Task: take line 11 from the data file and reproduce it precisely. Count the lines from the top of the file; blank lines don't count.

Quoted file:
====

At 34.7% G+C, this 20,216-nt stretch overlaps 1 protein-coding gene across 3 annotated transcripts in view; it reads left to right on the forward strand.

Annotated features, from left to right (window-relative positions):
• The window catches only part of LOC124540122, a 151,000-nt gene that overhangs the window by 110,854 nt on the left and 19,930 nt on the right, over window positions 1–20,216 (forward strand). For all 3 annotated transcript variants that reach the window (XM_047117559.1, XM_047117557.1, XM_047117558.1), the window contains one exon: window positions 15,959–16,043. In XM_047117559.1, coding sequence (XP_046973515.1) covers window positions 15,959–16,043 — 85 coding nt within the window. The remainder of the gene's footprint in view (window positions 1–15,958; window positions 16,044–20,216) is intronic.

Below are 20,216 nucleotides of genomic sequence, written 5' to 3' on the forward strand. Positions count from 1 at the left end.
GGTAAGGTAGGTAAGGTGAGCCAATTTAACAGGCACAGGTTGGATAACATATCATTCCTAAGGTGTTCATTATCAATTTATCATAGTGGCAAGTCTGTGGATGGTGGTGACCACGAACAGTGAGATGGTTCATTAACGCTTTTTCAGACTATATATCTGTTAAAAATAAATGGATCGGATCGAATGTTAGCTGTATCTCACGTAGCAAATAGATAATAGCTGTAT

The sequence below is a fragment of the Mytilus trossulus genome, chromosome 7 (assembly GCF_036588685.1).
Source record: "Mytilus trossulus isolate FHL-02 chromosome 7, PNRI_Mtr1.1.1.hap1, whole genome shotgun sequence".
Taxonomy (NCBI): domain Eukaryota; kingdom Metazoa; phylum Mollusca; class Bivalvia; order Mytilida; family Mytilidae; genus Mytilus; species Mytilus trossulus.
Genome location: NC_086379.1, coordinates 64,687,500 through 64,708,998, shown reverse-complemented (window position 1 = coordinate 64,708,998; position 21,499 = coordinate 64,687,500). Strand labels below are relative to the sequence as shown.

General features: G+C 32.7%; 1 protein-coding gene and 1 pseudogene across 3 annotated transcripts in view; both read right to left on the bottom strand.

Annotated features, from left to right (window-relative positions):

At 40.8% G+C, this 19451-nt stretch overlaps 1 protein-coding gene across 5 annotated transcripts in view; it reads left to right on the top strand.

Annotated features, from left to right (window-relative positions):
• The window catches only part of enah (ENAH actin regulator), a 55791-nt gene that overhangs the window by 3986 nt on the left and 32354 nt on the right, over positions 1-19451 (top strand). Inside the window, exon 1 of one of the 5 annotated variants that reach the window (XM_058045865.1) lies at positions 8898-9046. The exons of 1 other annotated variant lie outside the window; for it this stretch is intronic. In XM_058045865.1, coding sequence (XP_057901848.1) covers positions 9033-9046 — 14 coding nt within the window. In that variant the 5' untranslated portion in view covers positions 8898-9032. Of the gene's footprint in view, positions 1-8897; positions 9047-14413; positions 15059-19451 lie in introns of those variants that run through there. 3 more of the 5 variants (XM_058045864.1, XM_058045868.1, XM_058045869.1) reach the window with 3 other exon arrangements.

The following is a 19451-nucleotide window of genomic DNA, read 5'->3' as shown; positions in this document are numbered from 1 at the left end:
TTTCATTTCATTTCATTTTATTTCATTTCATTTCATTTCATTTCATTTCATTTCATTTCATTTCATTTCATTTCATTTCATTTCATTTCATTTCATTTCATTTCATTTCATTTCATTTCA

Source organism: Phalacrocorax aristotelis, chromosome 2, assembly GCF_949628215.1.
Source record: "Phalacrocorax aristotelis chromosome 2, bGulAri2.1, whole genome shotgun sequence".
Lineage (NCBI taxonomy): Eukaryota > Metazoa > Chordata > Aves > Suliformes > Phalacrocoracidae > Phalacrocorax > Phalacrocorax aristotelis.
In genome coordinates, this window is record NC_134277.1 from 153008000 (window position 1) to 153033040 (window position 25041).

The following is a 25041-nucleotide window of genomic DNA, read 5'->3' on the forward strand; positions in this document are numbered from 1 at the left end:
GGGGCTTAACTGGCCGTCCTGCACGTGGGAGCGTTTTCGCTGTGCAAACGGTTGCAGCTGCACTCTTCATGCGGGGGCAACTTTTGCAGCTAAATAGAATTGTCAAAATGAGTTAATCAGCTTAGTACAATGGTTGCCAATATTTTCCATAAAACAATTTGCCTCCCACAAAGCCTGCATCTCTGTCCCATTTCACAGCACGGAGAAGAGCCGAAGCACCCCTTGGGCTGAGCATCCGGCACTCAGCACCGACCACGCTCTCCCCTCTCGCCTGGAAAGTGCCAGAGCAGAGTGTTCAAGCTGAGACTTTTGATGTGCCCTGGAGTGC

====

Annotated features, from left to right (window-relative positions):